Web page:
Governor Jerry Brown yesterday declared that the decision by the California Chamber of Commerce to stay neutral on his tax measure, Proposition 30, is “basically clearing the way” for the passage of the measure.
Not so fast, governor.
The chamber represents large businesses, many of which are afraid to take a position opposed to the governor considering he has the power to approve or veto legislation that concern the big businesses. The big businesses are also concerned that if Prop 30 fails, the governor will promote other tax measures that would affect the businesses directly. But the tax increase measure is not about big corporations.
Corporations won’t pay more in taxes if Prop 30 passes. Many small businesses will.
Many small businesses pay their taxes through personal income tax. These small businesses will be greatly affected by the tax increases included in Prop 30.
The Tax Foundation, a nonpartisan tax research group based in Washington, D.C., annually ranks the states according to tax burden and business tax climate. California currently ranks 5th highest in tax burden and a lowly 48th in the category of having a good business tax climate. In its most recent report, note what the Tax Foundation says about the current tax burden on small business in California:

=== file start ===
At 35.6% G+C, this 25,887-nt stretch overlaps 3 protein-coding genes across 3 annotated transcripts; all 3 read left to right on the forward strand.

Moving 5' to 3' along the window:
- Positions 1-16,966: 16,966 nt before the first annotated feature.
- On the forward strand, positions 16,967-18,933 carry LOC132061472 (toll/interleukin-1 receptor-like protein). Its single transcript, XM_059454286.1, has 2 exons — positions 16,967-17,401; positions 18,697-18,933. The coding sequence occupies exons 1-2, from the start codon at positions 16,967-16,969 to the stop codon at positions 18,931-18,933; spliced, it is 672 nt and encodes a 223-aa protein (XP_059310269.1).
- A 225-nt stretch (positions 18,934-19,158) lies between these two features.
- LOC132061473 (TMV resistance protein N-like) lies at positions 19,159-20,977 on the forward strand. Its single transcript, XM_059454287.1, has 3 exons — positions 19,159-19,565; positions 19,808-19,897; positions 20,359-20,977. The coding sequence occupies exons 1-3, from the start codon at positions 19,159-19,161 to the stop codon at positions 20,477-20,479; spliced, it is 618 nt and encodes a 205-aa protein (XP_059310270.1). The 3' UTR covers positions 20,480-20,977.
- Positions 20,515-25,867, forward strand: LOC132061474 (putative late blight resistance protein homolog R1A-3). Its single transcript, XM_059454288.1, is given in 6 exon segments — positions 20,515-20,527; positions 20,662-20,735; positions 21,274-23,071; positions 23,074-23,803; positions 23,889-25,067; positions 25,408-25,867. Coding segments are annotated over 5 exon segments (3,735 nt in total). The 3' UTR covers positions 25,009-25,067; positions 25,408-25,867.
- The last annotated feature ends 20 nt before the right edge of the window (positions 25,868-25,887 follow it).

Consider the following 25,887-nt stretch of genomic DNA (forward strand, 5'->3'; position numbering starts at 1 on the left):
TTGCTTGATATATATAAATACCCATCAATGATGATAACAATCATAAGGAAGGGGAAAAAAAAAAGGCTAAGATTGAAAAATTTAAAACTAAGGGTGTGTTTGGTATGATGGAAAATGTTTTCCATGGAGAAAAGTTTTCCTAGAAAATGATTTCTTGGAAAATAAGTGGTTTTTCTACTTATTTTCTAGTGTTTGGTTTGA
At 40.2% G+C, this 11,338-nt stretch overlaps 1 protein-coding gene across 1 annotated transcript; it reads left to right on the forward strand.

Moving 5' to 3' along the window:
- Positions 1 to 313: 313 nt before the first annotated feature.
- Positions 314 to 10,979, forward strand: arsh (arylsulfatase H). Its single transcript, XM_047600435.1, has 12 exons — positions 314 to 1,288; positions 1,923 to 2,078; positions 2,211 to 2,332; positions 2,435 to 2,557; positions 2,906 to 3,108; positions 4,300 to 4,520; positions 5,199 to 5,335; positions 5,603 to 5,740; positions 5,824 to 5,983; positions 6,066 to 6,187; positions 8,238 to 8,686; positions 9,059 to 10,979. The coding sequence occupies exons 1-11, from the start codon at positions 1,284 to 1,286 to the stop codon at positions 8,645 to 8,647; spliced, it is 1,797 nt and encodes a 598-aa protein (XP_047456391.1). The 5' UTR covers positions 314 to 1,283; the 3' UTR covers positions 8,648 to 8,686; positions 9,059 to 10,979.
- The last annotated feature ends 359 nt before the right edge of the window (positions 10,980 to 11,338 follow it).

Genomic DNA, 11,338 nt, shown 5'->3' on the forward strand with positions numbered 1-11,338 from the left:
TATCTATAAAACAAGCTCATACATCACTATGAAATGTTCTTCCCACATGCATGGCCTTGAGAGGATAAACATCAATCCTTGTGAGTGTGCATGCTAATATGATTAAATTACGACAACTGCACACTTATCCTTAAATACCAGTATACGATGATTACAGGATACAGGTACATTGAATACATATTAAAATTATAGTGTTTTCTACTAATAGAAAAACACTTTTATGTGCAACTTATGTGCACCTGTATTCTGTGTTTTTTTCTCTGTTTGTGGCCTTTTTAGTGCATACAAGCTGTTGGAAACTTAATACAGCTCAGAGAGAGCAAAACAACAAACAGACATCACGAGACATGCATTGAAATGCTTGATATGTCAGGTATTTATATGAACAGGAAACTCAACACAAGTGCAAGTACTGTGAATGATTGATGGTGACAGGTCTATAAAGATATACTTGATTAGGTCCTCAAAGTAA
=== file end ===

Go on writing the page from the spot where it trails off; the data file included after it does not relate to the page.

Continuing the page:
Since most small businesses are S Corporations, partnerships, or sole proprietorships, they pay their business taxes at the rates for individuals. That makes California’s taxes on small businesses some of the most burdensome in the nation. (Emphasis mine.)
The situation for small business will only become more difficult if Proposition 30 passes.
Small business understands what Proposition 30 means and the Chamber of Commerce position of neutral will make no dent in the campaign to defeat it.